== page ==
I have two brand new LSS-HT1 servos and an LSS controller card with 6 ports. I followed the instructions to a T.
XT60 connected to 12V
USB connected to PC on COM4 (by the way, the USB connector you use is ancient - it is hard to find cables)
Switch selected to USB
Motor connected to JP1.
Here is the setup:
It connects, the LED on the motor goes red then green and then off. It displays this:
When I hit “SCAN”, choose all servos and all baud rates, it goes through each baud rate and says “No servos found!” and in the end it says “Scan complete! Did not find any servos.”
I tried both LSS-None-(???—K) and LSS All (254; --k) options, same result.
I tried the second brand new motor, same result.
When I click the FIRMWARE button, it says the motor has the latest firmware from 07-April-2020.
What is wrong? (The wiki doesn’t have a troubleshooting section. Normally most of the things that could go wrong are addressed in such a section.)
To confirm, according to the guide for the LSS Adapter:
" The two XBEE to USB jumpers do NOT need to be in place in any communication mode except for the “USB Explorer” feature. The intended uses include:"
Can you remove both of them and try again?
That worked, thank you.
This line from wiki -
The two XBEE to USB jumpers do NOT need to be in place in any communication mode except for the “USB Explorer” feature.
is confusing and ambiguous. Perhaps an explicit line that “servos won’t be recognized for configuration if the jumpers are present.” would help.
What do I do to make it behave like a traditional servo? Like “home” at 0 degrees and movement of -90 to +90 degrees? The gyr direction can only be CW or CCW and not omni. Do I use the origin offset to 900?
Since I will never be using these for RC, can I leave the jumpers off permanently?
Updated the wiki based on your suggestion.
Q) What do I do to make it behave like a traditional servo? Like “home” at 0 degrees and movement of -90 to +90 degrees?
For standard 180 degree travel (-90 to +90), the AR (Angular Range) command is used. Unless you modified the origin offset, it should be at the same angle as most other RC servos.
(assuming servo ID is zero)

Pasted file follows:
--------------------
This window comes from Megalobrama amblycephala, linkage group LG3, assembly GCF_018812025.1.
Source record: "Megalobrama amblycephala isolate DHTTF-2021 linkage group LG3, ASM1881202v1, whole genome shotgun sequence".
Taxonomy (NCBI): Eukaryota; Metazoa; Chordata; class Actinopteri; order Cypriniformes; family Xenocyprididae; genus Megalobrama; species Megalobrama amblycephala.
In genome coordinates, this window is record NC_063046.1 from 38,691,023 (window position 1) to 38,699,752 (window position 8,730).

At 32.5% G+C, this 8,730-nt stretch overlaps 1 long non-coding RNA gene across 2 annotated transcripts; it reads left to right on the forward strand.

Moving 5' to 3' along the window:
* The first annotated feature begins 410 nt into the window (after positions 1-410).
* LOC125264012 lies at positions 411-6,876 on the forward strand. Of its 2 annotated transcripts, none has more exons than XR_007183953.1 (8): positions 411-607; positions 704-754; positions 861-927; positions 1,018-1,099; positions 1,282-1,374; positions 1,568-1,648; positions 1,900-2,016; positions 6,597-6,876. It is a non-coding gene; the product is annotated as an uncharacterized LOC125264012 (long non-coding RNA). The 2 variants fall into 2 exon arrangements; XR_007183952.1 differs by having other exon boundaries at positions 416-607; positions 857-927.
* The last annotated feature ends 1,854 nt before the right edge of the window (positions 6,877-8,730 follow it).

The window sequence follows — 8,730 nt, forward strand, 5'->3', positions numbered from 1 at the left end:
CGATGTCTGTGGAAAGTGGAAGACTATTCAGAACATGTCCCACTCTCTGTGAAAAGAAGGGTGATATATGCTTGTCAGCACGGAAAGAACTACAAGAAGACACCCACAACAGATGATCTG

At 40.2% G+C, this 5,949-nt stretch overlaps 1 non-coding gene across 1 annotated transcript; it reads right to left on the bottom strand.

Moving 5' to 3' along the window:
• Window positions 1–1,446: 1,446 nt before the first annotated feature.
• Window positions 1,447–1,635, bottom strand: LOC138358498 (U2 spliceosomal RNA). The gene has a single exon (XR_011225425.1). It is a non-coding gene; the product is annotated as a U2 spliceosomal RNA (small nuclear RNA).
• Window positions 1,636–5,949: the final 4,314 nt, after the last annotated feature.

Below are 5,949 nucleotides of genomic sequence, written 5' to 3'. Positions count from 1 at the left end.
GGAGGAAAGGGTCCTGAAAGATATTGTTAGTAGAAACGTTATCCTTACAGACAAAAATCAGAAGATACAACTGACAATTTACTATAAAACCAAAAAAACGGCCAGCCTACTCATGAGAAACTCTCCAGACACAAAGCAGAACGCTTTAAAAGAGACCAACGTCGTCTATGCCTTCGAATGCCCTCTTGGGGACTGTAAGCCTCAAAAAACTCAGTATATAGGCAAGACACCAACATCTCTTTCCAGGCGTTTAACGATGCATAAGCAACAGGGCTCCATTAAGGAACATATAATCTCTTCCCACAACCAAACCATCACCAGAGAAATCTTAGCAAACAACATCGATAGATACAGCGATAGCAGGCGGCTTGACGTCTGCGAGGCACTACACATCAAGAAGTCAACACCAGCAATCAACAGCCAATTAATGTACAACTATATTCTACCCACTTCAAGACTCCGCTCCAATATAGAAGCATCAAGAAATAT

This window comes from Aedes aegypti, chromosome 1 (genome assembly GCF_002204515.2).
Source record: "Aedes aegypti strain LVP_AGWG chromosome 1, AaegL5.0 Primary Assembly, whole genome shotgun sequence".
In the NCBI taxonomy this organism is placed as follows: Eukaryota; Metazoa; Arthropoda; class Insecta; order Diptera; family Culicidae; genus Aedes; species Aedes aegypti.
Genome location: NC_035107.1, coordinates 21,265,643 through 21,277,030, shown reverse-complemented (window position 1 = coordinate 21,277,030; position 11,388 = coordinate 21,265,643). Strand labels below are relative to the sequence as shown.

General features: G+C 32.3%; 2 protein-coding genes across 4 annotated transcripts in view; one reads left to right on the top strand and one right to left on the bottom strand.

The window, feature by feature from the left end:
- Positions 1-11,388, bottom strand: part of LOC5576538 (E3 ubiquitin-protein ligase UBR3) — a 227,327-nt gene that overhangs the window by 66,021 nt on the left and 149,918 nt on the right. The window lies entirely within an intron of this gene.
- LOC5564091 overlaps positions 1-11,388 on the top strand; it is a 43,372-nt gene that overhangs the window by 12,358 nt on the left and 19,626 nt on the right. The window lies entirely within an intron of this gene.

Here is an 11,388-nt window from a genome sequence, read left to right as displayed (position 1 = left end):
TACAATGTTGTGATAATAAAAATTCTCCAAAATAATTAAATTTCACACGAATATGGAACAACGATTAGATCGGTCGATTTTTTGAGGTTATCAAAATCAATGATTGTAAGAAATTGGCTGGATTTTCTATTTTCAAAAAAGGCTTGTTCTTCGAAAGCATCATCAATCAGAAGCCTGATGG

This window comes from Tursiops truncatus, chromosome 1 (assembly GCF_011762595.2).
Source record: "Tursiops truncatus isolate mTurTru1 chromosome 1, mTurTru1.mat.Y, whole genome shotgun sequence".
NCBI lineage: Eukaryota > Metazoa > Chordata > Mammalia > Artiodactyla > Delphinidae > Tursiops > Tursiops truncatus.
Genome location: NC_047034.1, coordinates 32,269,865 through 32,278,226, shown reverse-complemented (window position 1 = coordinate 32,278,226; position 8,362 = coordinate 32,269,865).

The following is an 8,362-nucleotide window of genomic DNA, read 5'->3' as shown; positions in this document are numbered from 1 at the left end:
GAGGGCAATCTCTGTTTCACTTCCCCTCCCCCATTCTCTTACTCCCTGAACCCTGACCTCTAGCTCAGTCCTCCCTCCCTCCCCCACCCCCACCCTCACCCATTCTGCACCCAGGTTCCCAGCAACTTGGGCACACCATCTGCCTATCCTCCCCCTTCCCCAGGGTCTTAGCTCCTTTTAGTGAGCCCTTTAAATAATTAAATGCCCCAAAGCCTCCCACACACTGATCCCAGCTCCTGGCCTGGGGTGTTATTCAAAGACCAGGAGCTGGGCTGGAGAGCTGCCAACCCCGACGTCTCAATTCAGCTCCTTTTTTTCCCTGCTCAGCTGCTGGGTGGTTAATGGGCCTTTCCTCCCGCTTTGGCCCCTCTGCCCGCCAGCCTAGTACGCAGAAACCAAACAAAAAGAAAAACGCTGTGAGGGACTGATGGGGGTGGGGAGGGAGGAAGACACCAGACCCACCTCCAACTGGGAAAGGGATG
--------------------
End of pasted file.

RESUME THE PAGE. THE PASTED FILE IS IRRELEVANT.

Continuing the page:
If you want to write this to memory so this is retained every time:
Note that you don’t need to send the action command and can send the configuration command directly.
Q) The gyre direction can only be CW or CCW and not omni.
The gyre direction is just the direction the servo travels based on angular input. It cannot be omni since that would mean there are two identical angles at all times.
Q) Do I use the origin offset to 900?
Correct. If you want the zero of the servo to be offset by 90.0 degrees, yes, the command would be:
(assuming servo ID is zero)
If you want to write this to memory so this is retained every time:
Q) Can I leave the jumpers off permanently?
One more thing - is there a list of commands that are defined in the Arduino LSS library and their descriptions? A webpage or a PDF would be nice.
The majority of commands can be found here:
You’ll notice that the nomenclature pretty much follows the LSS Communication Protocol:
If you’re able to define a baud rate and use the serial output command, you’re pretty well set up to use the LSS protocol directly and don’t necessarily need the library.
I was hoping the LSS library would automatically add the syntax formalities of # and \r etc.
Have you found that it does not? For example, println includes a carriage return.
As @cbenson mentioned, you can use O and CO to set the origin (or offset) of the LSS. If used without a value, O/CO will use the current position as a zero. Please note that if your virtual angle is < -180° or larger than 180° during a power cycle, the angle when starting will be set to a value in the range of [-180°, 180°].
Using the O/CO commands will update variables “live” and you can keep using your servo without a reset.
As for CW/CCW, the G/CG commands only change which direction are the positive & negative direction of the angle. You can always move in both direction using D (move to absolute position) and MD (move to relative position, a delta) commands.
Yes it does.
The function definitions are available here.
You should definitely check out the examples found here.
I hope this info helps a bit!
Thank you for all your help so far.
One more question - I am using an Arduino Mega 2560 which has 4 hardware serial ports. Can I use any of them (in pair) for the LSS Adapter or does LSS insist on Pin 0 and Pin 1? I would think LSS would be blind to where the data is coming from/going to correct?
I’m watching on a few sections and tags, so I usually at least read most LSS posts… But, if you make a new topic and need help related to the libraries or software, feel free to @ me and I’ll answer when I can.
Indeed it does!
In theory - and from a software point of view - any of them can be used with the Arduino LSS library (it can use any serial objects, including SoftwareSerial ones!).
The bus is hard-wired to the single hardware serial port of the regular Arduino board design, thus pin 0 & 1.